Funding rates are unreliable

The funding rates used to pay training providers for delivering an apprenticeship are not based on robust information, according to the NAO.

The NAO says the Skills Funding Agency (SFA) and NAS have set tariffs without “reliable evidence” to support estimated training costs.

The ‘Adult Apprenticeships’ report states: “The Agency and the Service currently set tariffs without sufficiently robust information on the cost of provision.

“This may mean that some frameworks have become more financially attractive to offer than others.”

The NAO say both the SFA and NAS are unable to judge the extent to which providers may be generating significant profits or losses as a result of inaccurate rates.

Skewed funding rates on individual frameworks have led to some employers not paying the expected contributions towards training providers’ costs.

The report adds: “Employers pay apprentices’ wages and deliver on-the-job training, but some are not paying the expected contributions towards training providers’ costs.

“Employers are required to contribute towards the cost of adult apprenticeships, and the funding rates paid to providers assume employers contribute at least half of the training costs, either in cash or ‘in kind’.

“However, evidence suggests that some employers do not pay the required contributions.”

£1.2bn – Programme cost in 2010‑11, including £451 million for adults

Simon Waugh, chief executive of the NAS, says the government is devoted to raising quality in the programme and driving out poor performance.

“We are working with the Skills Funding Agency and other partners to raise the bar on quality, recognise excellence, and drive out poor performance; reducing unnecessary red-tape and bureaucracy for those who engage with the Apprenticeship programme,” Mr Waugh said.

The NAO report references a survey, conducted in 2009, which found that 43 per cent of providers choose not to collect fees from employers.

“With full contributions from employers, government funding could deliver more or higher quality apprenticeships for the same cost,” the report states.

Amyas Morse, head of the NAO, said: “It [BIS] needs to target resources more effectively; confirm the training provided is in addition to what would have been provided without public support; and make sure that the funding system is informed by robust information on the cost of delivery.”


Adult apprenticeships are good value for money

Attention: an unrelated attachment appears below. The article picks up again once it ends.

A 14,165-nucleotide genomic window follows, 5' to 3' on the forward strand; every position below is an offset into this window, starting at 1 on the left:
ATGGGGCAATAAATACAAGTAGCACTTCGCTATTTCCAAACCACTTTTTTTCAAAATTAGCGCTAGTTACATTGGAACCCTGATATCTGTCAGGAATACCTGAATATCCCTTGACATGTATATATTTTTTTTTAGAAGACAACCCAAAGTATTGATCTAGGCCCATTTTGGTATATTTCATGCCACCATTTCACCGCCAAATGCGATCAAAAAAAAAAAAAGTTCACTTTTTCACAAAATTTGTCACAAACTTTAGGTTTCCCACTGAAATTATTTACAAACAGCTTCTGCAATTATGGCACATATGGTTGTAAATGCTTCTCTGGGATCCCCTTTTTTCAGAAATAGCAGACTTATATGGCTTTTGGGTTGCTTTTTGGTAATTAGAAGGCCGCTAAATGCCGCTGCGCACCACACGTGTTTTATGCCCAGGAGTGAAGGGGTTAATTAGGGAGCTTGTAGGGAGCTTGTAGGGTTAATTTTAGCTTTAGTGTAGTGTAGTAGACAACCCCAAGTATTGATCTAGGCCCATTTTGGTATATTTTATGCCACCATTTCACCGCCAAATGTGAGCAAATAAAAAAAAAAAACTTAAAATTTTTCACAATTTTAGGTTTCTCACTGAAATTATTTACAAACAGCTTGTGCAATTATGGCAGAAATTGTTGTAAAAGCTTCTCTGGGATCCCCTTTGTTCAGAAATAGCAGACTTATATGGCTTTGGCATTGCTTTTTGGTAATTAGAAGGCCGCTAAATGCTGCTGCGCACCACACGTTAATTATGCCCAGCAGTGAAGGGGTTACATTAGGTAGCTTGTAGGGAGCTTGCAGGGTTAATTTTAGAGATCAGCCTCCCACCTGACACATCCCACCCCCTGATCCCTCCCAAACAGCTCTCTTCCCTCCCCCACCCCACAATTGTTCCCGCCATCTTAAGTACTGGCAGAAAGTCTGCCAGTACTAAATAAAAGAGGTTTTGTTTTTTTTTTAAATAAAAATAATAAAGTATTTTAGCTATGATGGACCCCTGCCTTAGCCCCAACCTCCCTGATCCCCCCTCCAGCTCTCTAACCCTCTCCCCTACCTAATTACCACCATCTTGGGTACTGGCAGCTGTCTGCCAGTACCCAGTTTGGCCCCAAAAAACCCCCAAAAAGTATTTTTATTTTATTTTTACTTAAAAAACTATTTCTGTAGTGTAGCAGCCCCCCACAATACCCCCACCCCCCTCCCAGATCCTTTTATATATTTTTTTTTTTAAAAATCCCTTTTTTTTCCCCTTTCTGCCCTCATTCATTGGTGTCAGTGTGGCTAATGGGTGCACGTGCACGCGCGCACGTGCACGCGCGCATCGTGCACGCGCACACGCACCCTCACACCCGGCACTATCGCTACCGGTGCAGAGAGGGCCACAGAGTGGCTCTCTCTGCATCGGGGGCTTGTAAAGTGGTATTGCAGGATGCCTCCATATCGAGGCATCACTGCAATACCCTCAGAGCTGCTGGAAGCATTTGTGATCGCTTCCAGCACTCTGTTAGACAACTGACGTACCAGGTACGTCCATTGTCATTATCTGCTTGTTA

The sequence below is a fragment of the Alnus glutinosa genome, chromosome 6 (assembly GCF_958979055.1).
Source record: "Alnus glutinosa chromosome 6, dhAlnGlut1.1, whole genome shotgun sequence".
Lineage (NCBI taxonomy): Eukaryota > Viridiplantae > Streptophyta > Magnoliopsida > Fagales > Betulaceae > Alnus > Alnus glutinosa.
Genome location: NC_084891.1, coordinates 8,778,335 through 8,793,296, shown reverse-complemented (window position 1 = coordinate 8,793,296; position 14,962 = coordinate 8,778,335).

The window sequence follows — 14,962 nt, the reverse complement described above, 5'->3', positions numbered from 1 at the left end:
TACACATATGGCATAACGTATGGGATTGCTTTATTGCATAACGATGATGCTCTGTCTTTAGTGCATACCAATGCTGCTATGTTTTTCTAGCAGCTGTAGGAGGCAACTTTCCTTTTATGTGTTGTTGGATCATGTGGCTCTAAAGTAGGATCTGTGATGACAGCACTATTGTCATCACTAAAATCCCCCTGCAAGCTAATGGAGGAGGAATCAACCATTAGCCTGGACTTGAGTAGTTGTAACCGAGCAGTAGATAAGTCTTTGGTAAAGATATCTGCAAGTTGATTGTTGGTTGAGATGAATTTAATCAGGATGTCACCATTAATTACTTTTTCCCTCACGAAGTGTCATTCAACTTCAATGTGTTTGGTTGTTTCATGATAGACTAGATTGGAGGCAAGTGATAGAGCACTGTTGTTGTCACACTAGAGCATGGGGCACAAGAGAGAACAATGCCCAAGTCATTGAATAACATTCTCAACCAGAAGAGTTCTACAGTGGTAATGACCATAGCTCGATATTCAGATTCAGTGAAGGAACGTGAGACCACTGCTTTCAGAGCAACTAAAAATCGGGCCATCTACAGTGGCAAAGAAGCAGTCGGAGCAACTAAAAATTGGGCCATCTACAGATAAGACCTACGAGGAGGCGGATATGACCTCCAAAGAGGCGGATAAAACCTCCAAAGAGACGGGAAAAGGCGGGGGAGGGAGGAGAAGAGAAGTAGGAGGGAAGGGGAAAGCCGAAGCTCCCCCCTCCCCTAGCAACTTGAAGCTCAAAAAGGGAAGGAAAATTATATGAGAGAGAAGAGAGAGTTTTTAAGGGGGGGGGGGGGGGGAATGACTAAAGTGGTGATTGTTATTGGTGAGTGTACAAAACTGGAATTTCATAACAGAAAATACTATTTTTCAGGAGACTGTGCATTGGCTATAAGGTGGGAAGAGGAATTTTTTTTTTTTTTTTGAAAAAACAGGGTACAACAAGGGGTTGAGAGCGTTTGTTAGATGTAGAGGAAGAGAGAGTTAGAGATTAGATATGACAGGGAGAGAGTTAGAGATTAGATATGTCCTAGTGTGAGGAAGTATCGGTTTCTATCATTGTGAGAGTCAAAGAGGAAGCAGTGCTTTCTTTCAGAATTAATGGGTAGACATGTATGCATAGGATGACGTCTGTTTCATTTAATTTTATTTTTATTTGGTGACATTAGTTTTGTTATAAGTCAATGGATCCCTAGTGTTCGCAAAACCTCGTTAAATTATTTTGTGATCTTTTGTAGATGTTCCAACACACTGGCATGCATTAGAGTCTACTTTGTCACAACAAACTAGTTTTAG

Adult apprenticeships offer good value for money, but the government needs to focus its resources on industries which offer the best economic returns, a report by the National Audit Office (NAO) claims.

The independent body says the Department for Business, Innovation and Skills (BIS) needs to “set its sights higher” on the apprenticeship programme, despite exceeding all previous expansion targets.

Amyas Morse, head of the NAO, said: “The apprenticeships programme has been providing a good return for public spending.

“Nevertheless, the Department should set its sights higher in order to get better value from the £0.5 billion and rising now spent on adult apprenticeships each year.”

The apprenticeship programme has increased by 140 per cent during the last five years, of which 68 per cent were learners aged 25 or above.

Previous recruitment targets set by government were smashed, at least in part, by the 182,100 new adult apprenticeship starts in 2010/11.

David Hughes, chief executive of NIACE, described the increase in adult apprenticeships as “great news”.

He said: “NIACE is pleased that the NAO confirms BIS’ view of there being a public value of adult apprenticeships and endorses their prioritisation.”

Julian Gravatt, assistant chief executive of the Association of Colleges (AoC), added: “This is a balanced report from the NAO, which confirms that apprenticeships are valuable for young adults, that the expansion in adult apprenticeships has been well managed, but that action is needed in a number of areas.”

However, the NAO report also criticises BIS and the National Apprenticeship Service (NAS) for not targeting the higher level qualifications, frameworks or age groups which will have the biggest impact on the economy.

The report states: “The Department needs robust evidence to identify which qualifications are having most impact and where the additionality delivered against public funding is greatest.

“The Department should use this information to decide where to target its resources. It has recently announced its intention to do so, though has yet to publish details.”

More than 80 per cent of the expansion between 2006/07 and 2010/11 was covered by 10 apprenticeship occupations, with health and social care, customer service and retail coming out on top.